Originally Posted by bull3964
It's not going to cancel things out.
Think of it this way.
You have a disc mastered to 4000 nits and you have a display that can hit 800 nits.
HDR Optimizer Off:
TV has to tone map everything between 801 and 4000 nits down.
HDR Optimizer On:
The player tone maps everything from 1001-4000 nits down, the TV then maps everything from 801-1000 nits down.
It's a simplistic way of looking at it, but that's the theory. Which one is better is anyone's guess at this point. There may not be any visible difference even or it may only be edge cases where you can see a difference between them.
This does make sense. I read somewhere that all OLED displays can deal with up to 1000 nits with its own tone mapping... and then everything else just gets clipped. I'm thinking though that stuff between 800-1000 nits might show up quite differently depending upon the panel, as we have two completely different tone mapping curves from two different companies happening at 801-1000 nits and 1001-4000 nits. But, at this point, this is likely mostly insignificant to 99.99% of the population. I think people (like myself) are just happy to see highlights again, and not having them blown out.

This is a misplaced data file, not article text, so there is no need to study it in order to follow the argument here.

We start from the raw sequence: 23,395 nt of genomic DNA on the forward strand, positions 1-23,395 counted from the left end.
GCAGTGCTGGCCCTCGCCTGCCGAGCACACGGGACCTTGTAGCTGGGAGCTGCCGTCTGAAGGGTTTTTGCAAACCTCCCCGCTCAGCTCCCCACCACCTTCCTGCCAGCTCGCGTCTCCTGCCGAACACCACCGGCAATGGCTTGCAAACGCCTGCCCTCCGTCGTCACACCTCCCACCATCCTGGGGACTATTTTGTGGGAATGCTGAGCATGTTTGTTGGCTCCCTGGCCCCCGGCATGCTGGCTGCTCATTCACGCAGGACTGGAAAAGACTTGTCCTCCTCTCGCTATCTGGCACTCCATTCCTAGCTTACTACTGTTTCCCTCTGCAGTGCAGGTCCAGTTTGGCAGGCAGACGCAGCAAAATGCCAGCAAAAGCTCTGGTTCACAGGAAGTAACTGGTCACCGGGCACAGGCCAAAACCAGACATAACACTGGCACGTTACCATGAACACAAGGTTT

BTW, where are the nit values for the settings documented? I couldn't find that. This article seems to suggest the OLED setting is built for 800 nits:
However, 1000 just makes more sense to me, with tone mapping up to 1000 nits built into the TV.
500: Basic Luminance LCD or Projector
1000: Middle or High Luminance LCD
1500: Super High Luminance LCD
Is it confirmed it's 1000 nits for OLED, the same as the Middle/High Luminance LCD? Or is the setting somehow different?
I note my LG B7 hits well over 800 nits with a 2% window. The LG C8 hits well over 900.
Would my XBR X800E be categorized as a Basic Luminance LCD?